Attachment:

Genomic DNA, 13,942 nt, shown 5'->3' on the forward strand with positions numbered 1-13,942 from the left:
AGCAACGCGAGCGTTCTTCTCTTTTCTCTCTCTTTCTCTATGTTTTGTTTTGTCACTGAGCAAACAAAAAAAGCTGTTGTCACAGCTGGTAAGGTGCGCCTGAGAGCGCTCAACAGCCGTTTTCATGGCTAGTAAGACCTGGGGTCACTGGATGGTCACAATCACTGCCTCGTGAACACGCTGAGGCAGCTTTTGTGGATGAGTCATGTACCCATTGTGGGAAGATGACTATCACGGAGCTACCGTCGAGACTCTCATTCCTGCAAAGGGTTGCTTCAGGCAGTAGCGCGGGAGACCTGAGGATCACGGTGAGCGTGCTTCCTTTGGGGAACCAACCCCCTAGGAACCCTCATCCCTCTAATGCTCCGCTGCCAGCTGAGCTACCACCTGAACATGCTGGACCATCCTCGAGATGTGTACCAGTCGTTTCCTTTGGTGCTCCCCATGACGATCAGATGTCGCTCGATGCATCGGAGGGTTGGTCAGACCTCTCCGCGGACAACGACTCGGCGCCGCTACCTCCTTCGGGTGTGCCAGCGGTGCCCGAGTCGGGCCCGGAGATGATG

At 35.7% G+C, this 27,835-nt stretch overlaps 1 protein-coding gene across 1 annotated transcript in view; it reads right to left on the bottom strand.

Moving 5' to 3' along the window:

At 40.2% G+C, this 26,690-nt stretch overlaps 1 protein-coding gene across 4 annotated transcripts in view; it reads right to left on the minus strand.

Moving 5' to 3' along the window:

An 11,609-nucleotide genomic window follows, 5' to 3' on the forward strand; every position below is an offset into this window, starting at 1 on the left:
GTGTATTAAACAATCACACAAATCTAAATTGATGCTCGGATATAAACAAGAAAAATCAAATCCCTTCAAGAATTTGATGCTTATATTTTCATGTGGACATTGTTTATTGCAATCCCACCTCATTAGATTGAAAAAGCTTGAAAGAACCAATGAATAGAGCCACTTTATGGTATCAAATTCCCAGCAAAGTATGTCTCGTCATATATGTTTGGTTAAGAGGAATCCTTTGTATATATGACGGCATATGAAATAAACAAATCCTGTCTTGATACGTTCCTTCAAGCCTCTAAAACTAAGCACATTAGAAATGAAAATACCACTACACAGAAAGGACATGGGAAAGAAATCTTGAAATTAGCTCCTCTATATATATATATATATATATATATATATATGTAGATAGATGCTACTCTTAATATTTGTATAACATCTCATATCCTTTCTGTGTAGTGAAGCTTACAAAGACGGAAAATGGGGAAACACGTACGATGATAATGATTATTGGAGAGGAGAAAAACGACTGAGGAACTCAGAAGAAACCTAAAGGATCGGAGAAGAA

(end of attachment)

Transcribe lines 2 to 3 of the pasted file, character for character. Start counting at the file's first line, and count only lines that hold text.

AGCAACGCGAGCGTTCTTCTCTTTTCTCTCTCTTTCTCTATGTTTTGTTTTGTCACTGAGCAAACAAAAAAAGCTGTTGTCACAGCTGGTAAGGTGCGCCTGAGAGCGCTCAACAGCCGTTTTCATGGCTAGTAAGACCTGGGGTCACTGGATGGTCACAATCACTGCCTCGTGAACACGCTGAGGCAGCTTTTGTGGATGAGTCATGTACCCATTGTGGGAAGATGACTATCACGGAGCTACCGTCGAGACTCTCATTCCTGCAAAGGGTTGCTTCAGGCAGTAGCGCGGGAGACCTGAGGATCACGGTGAGCGTGCTTCCTTTGGGGAACCAACCCCCTAGGAACCCTCATCCCTCTAATGCTCCGCTGCCAGCTGAGCTACCACCTGAACATGCTGGACCATCCTCGAGATGTGTACCAGTCGTTTCCTTTGGTGCTCCCCATGACGATCAGATGTCGCTCGATGCATCGGAGGGTTGGTCAGACCTCTCCGCGGACAACGACTCGGCGCCGCTACCTCCTTCGGGTGTGCCAGCGGTGCCCGAGTCGGGCCCGGAGATGATG

At 35.7% G+C, this 27,835-nt stretch overlaps 1 protein-coding gene across 1 annotated transcript in view; it reads right to left on the bottom strand.